Integrated terrestrial-freshwater planning doubles conservation of tropical aquatic species

@article{Leal2020IntegratedTP,
  title={Integrated terrestrial-freshwater planning doubles conservation of tropical aquatic species},
  author={Cec{\'i}lia G. Leal and Gareth D. Lennox and S{\'i}lvio F. B. Ferraz and Joice Ferreira and Toby A. Gardner and James R. Thomson and Erika Berenguer and Alexander Charles Lees and Robert M. Hughes and Ralph MacNally and Luiz Eduardo Oliveira E. Cruz de Arag{\~a}o and Janaina G. de Brito and Leandro Castello and Rachael D. Garrett and Neusa Hamada and Leandro Juen and Rafael Pereira Leit{\~a}o and J{\'u}lio Louzada and Thiago F. Morello and N{\'a}rgila G. Moura and Jorge Luiz Nessimian and Jos{\'e} Max Barbosa Oliveira-Junior and Victor Hugo F. Oliveira and V{\'i}vian C. de Oliveira and Luke Parry and Paulo Santos Pompeu and Ricardo R. C. Solar and Jansen Zuanon and Jos Barlow},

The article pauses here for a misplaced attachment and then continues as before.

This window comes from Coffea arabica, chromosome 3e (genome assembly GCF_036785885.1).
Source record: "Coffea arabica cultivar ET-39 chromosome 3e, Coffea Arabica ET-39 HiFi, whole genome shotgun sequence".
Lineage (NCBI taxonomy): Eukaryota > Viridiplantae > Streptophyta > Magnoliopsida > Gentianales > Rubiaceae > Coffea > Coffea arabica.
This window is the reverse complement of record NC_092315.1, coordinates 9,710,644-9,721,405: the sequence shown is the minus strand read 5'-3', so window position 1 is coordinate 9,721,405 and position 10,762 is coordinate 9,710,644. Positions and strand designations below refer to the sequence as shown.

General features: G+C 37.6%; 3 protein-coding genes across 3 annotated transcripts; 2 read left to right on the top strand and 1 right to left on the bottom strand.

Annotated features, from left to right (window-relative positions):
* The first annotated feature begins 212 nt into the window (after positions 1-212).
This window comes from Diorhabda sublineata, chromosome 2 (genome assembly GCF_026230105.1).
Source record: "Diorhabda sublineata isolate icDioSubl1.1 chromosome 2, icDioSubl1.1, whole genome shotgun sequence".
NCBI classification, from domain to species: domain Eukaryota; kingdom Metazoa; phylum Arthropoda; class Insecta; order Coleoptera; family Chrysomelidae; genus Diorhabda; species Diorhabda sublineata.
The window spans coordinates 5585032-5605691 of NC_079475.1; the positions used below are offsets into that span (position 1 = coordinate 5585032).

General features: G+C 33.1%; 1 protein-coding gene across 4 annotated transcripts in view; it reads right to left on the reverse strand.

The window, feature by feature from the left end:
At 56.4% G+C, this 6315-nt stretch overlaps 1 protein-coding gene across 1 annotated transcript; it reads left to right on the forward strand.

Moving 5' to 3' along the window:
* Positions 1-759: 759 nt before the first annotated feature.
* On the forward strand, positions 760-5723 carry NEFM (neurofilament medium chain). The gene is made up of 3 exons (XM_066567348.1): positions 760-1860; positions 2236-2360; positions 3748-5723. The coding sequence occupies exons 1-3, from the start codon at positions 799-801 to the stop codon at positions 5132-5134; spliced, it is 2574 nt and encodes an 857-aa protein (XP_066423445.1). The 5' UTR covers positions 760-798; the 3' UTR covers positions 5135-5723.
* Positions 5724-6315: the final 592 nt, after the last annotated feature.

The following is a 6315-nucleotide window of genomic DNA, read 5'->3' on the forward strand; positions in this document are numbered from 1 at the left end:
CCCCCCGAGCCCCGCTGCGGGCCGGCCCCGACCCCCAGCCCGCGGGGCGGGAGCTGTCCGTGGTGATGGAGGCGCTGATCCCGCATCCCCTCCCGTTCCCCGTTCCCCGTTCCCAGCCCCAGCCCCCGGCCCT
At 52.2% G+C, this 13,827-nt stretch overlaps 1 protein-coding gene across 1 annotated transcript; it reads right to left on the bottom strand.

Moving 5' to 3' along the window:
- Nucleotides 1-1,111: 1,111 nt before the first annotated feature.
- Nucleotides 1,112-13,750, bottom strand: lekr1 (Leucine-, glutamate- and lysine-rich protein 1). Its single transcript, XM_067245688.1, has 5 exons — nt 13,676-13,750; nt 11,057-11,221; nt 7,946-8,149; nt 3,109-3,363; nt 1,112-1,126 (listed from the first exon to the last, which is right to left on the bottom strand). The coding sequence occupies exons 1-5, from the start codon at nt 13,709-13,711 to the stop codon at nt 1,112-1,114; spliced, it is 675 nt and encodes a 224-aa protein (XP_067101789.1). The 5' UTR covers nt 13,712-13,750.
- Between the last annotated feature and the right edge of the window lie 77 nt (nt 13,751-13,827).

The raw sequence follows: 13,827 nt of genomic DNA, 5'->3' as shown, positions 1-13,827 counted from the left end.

journal={Science},
  year={2020},
  volume={370},
  pages={117 - 121}
}
Consider both water and land When designing terrestrial reserves, it is common to consider the needs of species and systems from a terrestrial perspective, with an assumption that any freshwater systems will benefit as well. Leal et al. tested this assumption by analyzing data from two locations in the Brazilian Amazon and found that it is far from accurate: Terrestrial systems confer little benefit to freshwater systems (see the Perspective by Abell and Harrison). However, the authors also… 
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